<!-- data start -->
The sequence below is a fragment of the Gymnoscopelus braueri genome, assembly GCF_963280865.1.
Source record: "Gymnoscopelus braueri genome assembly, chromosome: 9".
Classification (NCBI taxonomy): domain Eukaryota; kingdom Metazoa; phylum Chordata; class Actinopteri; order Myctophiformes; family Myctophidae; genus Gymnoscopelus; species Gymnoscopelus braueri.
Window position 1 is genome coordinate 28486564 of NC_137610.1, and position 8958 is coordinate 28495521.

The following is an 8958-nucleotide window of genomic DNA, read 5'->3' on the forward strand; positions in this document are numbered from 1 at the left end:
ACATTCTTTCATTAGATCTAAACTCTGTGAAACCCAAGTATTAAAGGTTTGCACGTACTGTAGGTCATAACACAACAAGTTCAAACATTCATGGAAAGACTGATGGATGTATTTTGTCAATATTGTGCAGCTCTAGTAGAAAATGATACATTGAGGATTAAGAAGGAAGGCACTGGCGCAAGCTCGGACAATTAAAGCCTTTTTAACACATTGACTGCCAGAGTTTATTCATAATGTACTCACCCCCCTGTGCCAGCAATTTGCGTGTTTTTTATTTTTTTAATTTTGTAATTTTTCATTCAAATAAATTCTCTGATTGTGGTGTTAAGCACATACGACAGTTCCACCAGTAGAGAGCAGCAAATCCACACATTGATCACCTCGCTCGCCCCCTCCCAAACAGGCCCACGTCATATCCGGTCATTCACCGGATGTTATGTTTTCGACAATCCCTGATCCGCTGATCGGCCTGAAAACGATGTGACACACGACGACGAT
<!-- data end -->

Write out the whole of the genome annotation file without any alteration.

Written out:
The sequence below is a fragment of the Gymnoscopelus braueri genome, assembly GCF_963280865.1.
Source record: "Gymnoscopelus braueri genome assembly, chromosome: 9".
Classification (NCBI taxonomy): domain Eukaryota; kingdom Metazoa; phylum Chordata; class Actinopteri; order Myctophiformes; family Myctophidae; genus Gymnoscopelus; species Gymnoscopelus braueri.
Window position 1 is genome coordinate 28486564 of NC_137610.1, and position 8958 is coordinate 28495521.

The following is an 8958-nucleotide window of genomic DNA, read 5'->3' on the forward strand; positions in this document are numbered from 1 at the left end:
ACATTCTTTCATTAGATCTAAACTCTGTGAAACCCAAGTATTAAAGGTTTGCACGTACTGTAGGTCATAACACAACAAGTTCAAACATTCATGGAAAGACTGATGGATGTATTTTGTCAATATTGTGCAGCTCTAGTAGAAAATGATACATTGAGGATTAAGAAGGAAGGCACTGGCGCAAGCTCGGACAATTAAAGCCTTTTTAACACATTGACTGCCAGAGTTTATTCATAATGTACTCACCCCCCTGTGCCAGCAATTTGCGTGTTTTTTATTTTTTTAATTTTGTAATTTTTCATTCAAATAAATTCTCTGATTGTGGTGTTAAGCACATACGACAGTTCCACCAGTAGAGAGCAGCAAATCCACACATTGATCACCTCGCTCGCCCCCTCCCAAACAGGCCCACGTCATATCCGGTCATTCACCGGATGTTATGTTTTCGACAATCCCTGATCCGCTGATCGGCCTGAAAACGATGTGACACACGACGACGAT